I-405 toll lanes have collected $44.5 million in revenue in two years
OLYMPIA, Wash. - The express toll lanes on Interstate 405 celebrated their two-year anniversary in September. It was a pilot project state lawmakers had authorized for two years - but it’s still going.
But in a two-year report, the Department of Transportation gave evidence to to the State Transportation Commission on Tuesday, as to why it's staying put.
The report says $44.5 million has been collected at the two year anniversary marker. That total consists of $37.9 million in tolls, $1.8 million in Good to Go! pass revenue, another $1.5 million in other revenue and what may be a surprising number for some, $3.2 million in civil penalties.
“The revenue numbers are higher than expected for sure,” said Ed Barry, Tolling Division Director for the WSDOT.
One of the success goals set by the legislature was to collect enough revenue to pay for toll collection and administering the tolling project. It did way more than that.
According to WSDOT, operation costs for the two years were $15.7 million, which left a profit of $28.8 million dollars that, by law, must go back into road project in the I-405 corridor - which stretches from Lynnwood through Bellevue to Renton.
“This has nothing to do with, ‘we are making the roads better,’" said David Hablewitz, co-founder of Stop405Tolls.org. “It has everything to do with, ‘hey look at this cash cow,'"
Another important milestone for success set by the legislature was to keep the toll lanes moving at a minimum of 45 miles per hour at least 90 percent of peak travel periods during the morning and afternoon.
Officials told the Commission that has been happening over the last six months in at least three out of four segments of the tolls lanes.
State numbers show the threshold is happening 94 percent of the time in all northbound lanes and 96 percent of the time southbound between Bothell and Bellevue.
But, southbound between Lynwood and Bothell it’s happening only 63 percent during peak periods. Officials told the commission the additional shoulder lane during peak hours northbound, between Bothell and Lynwood that opened in April. helped improve northbound speeds.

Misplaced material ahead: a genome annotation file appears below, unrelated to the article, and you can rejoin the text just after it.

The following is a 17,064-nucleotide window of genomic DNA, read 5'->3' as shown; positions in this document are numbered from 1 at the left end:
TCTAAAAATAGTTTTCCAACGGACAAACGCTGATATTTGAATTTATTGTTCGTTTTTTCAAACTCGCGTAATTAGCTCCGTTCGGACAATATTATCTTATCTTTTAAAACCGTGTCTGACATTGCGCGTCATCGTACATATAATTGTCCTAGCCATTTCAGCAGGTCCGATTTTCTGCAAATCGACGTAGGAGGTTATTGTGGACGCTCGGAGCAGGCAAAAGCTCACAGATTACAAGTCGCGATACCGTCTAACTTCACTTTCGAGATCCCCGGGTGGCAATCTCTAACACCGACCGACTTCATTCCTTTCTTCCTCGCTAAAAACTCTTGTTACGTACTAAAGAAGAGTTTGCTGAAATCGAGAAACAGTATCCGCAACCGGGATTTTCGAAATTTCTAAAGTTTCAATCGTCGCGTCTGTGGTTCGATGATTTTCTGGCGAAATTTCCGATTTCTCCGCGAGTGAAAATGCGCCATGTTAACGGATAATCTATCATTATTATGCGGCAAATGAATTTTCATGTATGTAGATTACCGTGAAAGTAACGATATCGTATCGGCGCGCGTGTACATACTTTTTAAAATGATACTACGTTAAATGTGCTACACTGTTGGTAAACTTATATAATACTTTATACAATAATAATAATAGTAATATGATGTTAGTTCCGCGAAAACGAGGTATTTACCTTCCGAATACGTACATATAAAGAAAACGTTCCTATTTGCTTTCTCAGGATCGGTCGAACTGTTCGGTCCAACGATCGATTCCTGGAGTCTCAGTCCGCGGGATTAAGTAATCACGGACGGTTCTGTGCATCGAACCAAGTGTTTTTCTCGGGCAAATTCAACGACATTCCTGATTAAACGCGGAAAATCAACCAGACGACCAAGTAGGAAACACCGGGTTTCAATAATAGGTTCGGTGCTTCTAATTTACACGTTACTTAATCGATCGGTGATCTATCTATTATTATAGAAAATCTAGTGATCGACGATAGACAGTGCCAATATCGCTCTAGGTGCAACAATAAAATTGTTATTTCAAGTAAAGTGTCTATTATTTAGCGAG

Southbound doesn’t have the additional shoulder lane for general purpose traffic and that’s why the speeds are much slower officials told the commissioners.
“WSDOT is cherry picking some of these numbers, they are looking at portions of the freeway that look great,” said State Representative Mark Harmsworth (R-Mill Creek), who has been a vocal critic of tolling.
Harmsworth said the DOT has been ‘disingenuous’ in how its presenting its information.
“They are also claiming they have higher throughput on 405 because of the tolls and that's just the case,” he said.
The report say 69 percent of those tolled paid a rate between the lowest toll at $0.75 to $4, and 20 percent paid between $4 and $8. The state had said the maximum $10 toll would be a rarity when the project started.
After two years, 11 percent of people tolled paid between $8 and $10. The state reported 19.9 million tolled trips during the two-year period, and the average toll during peak periods was $2.82.
“Right now it's failing and the only way to get the speeds is to increase the tolls even further,” said Harmsworth.
He said state lawmaker will debate raising the maximum cap on tolls which is currently $10. With money to be made for road projects, it will be hard for lawmakers to overlook the profitability of the express lanes while searching for money to pay for schools.